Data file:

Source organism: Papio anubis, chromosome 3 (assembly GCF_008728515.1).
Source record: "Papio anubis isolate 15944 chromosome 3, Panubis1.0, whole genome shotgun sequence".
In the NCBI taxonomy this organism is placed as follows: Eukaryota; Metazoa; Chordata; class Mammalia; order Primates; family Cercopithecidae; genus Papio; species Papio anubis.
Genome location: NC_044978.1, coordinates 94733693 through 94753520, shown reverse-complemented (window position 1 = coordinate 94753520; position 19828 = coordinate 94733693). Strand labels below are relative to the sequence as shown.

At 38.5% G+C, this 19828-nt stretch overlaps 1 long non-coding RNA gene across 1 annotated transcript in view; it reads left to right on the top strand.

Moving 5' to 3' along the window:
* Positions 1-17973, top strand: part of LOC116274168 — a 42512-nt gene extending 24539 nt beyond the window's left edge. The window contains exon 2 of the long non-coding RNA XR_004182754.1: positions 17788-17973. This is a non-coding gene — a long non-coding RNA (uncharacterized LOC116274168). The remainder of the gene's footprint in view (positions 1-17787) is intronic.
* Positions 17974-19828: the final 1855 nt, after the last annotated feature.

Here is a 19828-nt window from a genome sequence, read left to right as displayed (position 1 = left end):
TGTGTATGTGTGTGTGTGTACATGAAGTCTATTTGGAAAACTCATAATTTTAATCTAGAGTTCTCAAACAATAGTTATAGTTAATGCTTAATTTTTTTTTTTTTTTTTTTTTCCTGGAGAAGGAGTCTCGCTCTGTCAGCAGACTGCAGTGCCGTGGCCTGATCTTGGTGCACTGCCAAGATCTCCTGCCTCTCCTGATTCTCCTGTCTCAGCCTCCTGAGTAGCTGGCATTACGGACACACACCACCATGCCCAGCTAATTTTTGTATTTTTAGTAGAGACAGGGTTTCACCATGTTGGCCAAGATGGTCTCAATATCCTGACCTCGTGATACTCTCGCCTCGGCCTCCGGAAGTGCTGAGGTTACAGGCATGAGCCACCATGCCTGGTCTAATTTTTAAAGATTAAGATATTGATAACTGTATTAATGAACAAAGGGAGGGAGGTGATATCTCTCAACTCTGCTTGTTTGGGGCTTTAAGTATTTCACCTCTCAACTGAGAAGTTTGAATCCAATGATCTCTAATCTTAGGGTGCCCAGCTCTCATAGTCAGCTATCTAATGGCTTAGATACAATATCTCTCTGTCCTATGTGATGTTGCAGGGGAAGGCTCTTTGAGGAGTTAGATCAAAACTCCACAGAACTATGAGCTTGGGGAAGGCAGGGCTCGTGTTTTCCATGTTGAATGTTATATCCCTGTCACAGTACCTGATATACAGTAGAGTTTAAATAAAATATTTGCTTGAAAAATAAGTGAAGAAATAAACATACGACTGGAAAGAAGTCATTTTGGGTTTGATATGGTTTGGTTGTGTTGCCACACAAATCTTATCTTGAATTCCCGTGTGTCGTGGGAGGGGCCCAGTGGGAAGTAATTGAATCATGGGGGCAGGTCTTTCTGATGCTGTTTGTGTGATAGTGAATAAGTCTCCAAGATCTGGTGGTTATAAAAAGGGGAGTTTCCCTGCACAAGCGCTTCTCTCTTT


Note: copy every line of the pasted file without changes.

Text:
Source organism: Papio anubis, chromosome 3 (assembly GCF_008728515.1).
Source record: "Papio anubis isolate 15944 chromosome 3, Panubis1.0, whole genome shotgun sequence".
In the NCBI taxonomy this organism is placed as follows: Eukaryota; Metazoa; Chordata; class Mammalia; order Primates; family Cercopithecidae; genus Papio; species Papio anubis.
Genome location: NC_044978.1, coordinates 94733693 through 94753520, shown reverse-complemented (window position 1 = coordinate 94753520; position 19828 = coordinate 94733693). Strand labels below are relative to the sequence as shown.

At 38.5% G+C, this 19828-nt stretch overlaps 1 long non-coding RNA gene across 1 annotated transcript in view; it reads left to right on the top strand.

Moving 5' to 3' along the window:
* Positions 1-17973, top strand: part of LOC116274168 — a 42512-nt gene extending 24539 nt beyond the window's left edge. The window contains exon 2 of the long non-coding RNA XR_004182754.1: positions 17788-17973. This is a non-coding gene — a long non-coding RNA (uncharacterized LOC116274168). The remainder of the gene's footprint in view (positions 1-17787) is intronic.
* Positions 17974-19828: the final 1855 nt, after the last annotated feature.

Here is a 19828-nt window from a genome sequence, read left to right as displayed (position 1 = left end):
TGTGTATGTGTGTGTGTGTACATGAAGTCTATTTGGAAAACTCATAATTTTAATCTAGAGTTCTCAAACAATAGTTATAGTTAATGCTTAATTTTTTTTTTTTTTTTTTTTTCCTGGAGAAGGAGTCTCGCTCTGTCAGCAGACTGCAGTGCCGTGGCCTGATCTTGGTGCACTGCCAAGATCTCCTGCCTCTCCTGATTCTCCTGTCTCAGCCTCCTGAGTAGCTGGCATTACGGACACACACCACCATGCCCAGCTAATTTTTGTATTTTTAGTAGAGACAGGGTTTCACCATGTTGGCCAAGATGGTCTCAATATCCTGACCTCGTGATACTCTCGCCTCGGCCTCCGGAAGTGCTGAGGTTACAGGCATGAGCCACCATGCCTGGTCTAATTTTTAAAGATTAAGATATTGATAACTGTATTAATGAACAAAGGGAGGGAGGTGATATCTCTCAACTCTGCTTGTTTGGGGCTTTAAGTATTTCACCTCTCAACTGAGAAGTTTGAATCCAATGATCTCTAATCTTAGGGTGCCCAGCTCTCATAGTCAGCTATCTAATGGCTTAGATACAATATCTCTCTGTCCTATGTGATGTTGCAGGGGAAGGCTCTTTGAGGAGTTAGATCAAAACTCCACAGAACTATGAGCTTGGGGAAGGCAGGGCTCGTGTTTTCCATGTTGAATGTTATATCCCTGTCACAGTACCTGATATACAGTAGAGTTTAAATAAAATATTTGCTTGAAAAATAAGTGAAGAAATAAACATACGACTGGAAAGAAGTCATTTTGGGTTTGATATGGTTTGGTTGTGTTGCCACACAAATCTTATCTTGAATTCCCGTGTGTCGTGGGAGGGGCCCAGTGGGAAGTAATTGAATCATGGGGGCAGGTCTTTCTGATGCTGTTTGTGTGATAGTGAATAAGTCTCCAAGATCTGGTGGTTATAAAAAGGGGAGTTTCCCTGCACAAGCGCTTCTCTCTTT